SDS Seminars Online

Certificate in Private Practice with Dr Andrew Reeves

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How to set up a private practice and to make it a success

This unique Certificate programme aims to provide clear and concise guidance on setting your own private practice for both experienced and newly qualified mental health practitioners. It consists of a series of 6 brief and intensive monthly sessions.

This unique Certificate programme is the first of its kind, offered to you by SDS Seminars in collaboration with Professor Andrew Reeves. It aims to provide clear and concise guidance on setting your own private practice for both experienced and newly qualified mental health practitioners.

It consists of a series of 6 brief and intensive monthly sessions. This series of sessions will be delivered by SDS Seminars with lead facilitation by Andrew Reeves, a major figure in the British Counselling & Psychotherapy scene. A professor, author/editor of 7 books, editor of Counselling journals and past Chair of the BACP, Andrew also has over 25 years of experience in running a counselling private practice.

The series of sessions will run across six two-hour workshops. Each of the sessions will finish with a preparation checklist that will help you to check your own private practice against.

By the end of the six sessions participants will be able to:

  1. Describe the key principles of setting up a private (or independent) practice.
  2. Define what is meant by private practice and how, as a discrete practice context, it sits differently from but alongside other therapy and mental health contexts.
  3. Implement key policy guidance to address the key ethical and legal expectations of private practice.
  4. Develop their own strategy for marketing and communications with potential, current and ex-clients, where appropriate.
  5. Integrate the key principles of ethical practice across all aspects of their work, including reviewing, evaluation and monitoring of practice.

All the course participants will gain FREE access to the regular follow-up meetings that will take place every 6 months in order to support your private work, answer your questions, explore new practice areas and address the challenges of working privately.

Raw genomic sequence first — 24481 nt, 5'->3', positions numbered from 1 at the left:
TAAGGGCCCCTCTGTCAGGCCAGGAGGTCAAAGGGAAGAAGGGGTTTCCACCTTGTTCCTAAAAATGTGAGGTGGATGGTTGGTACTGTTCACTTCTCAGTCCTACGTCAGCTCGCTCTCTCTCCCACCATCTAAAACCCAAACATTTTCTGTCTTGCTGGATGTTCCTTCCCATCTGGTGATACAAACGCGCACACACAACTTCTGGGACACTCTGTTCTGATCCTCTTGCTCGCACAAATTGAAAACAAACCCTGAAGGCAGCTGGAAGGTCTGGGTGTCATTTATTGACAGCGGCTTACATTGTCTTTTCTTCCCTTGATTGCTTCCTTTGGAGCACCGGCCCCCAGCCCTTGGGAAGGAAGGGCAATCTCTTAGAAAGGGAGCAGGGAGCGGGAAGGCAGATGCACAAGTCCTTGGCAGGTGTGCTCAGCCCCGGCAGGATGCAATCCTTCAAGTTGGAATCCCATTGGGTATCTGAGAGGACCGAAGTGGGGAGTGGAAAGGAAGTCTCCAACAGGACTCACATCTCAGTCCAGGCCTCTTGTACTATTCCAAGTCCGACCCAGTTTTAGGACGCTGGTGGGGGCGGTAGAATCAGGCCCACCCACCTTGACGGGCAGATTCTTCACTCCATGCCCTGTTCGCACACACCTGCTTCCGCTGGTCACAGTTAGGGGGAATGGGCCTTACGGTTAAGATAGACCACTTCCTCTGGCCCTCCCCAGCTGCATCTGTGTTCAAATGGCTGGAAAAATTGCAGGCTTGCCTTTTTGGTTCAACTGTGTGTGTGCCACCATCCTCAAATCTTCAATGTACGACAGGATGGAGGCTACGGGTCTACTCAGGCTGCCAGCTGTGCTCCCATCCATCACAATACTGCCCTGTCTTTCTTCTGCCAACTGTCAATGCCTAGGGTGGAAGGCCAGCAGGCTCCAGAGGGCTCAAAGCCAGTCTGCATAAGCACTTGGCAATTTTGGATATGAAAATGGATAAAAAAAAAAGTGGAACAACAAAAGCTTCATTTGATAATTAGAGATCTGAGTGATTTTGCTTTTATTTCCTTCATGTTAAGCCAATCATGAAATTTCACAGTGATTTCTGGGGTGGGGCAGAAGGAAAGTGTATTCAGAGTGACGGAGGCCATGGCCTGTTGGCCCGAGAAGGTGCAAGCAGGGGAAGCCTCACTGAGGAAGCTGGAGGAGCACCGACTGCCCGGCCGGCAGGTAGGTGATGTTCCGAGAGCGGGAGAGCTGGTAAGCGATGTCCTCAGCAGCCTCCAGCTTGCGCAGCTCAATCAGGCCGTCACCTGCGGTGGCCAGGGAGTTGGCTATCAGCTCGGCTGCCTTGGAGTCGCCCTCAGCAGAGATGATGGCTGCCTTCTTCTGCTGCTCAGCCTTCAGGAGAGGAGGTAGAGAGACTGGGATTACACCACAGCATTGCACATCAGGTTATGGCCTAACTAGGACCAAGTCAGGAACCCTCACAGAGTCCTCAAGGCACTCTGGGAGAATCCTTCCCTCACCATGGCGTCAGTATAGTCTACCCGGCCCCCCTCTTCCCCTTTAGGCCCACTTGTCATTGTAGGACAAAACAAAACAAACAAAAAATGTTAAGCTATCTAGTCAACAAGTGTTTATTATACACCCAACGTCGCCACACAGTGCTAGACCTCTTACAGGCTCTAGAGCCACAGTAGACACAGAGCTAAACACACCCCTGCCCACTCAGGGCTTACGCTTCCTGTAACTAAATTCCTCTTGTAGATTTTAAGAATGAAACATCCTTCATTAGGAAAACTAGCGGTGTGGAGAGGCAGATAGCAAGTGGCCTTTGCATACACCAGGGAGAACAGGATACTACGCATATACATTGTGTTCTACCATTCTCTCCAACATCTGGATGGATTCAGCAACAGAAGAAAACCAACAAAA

Details of the 6 sessions:

Session One | First Steps into Private Practice

This session will provide participants of an overview of what we mean by private practice and how it is different from, but has similarities with, other contexts for counselling and psychotherapy. It is critical when taking these first steps into becoming a private practitioner that a number of key questions are reflected on, e.g., face-to-face or online, or blended. These will be explicitly considered in this session, and will include:

  1. What are my motivations for establishing my own private practice?
  2. What skills, knowledge and abilities do I already possess to make this successful?
  3. What are my key developmental areas to support this endeavour?
  4. What is the scope of my practice, in terms of: client group, presentations, any specialisms?

In addition, the session will also provide participants to create their own professional strategy for the 1st and 2nd years of operation (or the next two years, if already established), as well as a personal development plan, to prioritise acquiring the additional skills needed.

By the end of this session participants will be able to:

  1. Describe their own existing strengths and areas for development in terms of skills, knowledge and abilities to support running a private practice.
  2. Create their own personal development plan to acquire the additional skills and knowledge needed.
  3. Describe a first, draft strategy for years 1 and 2 of the practice, including any key milestones for review and development.

Session Two | Structuring Best Practice in Action

This session will consider the fundamental building blocks of a successful practice to ensure what is delivered is equitable, fair, responsive to inclusivity and diversity and is grounded in ethical decision-making. The session will help participants think about the key aspects of working privately that need to be in place, including key policy or position statements, ICO registration, meeting legal requirements, e.g., around contracting and tax and self-employment requirements. Additionally, it will provide a space to share good practice and ideas around apps and other resources that can support best practice in action.

By the end of this session participants will be able to:

  1. Describe how they will integrate ethics into their day-to-day decision making to ensure their practice is equitable, fair and inclusive of diverse people and communities.
  2. Understand key policies and position documents that need to be in place, such as safeguarding, risk, contracting and referral process, to support client and practitioner autonomy and safety.
  3. Consider the legal and financial requirements of private practice, including those of Data Protection, income generation, HMRC tax responsibilities and record keeping.

Session Three | Getting the Word Out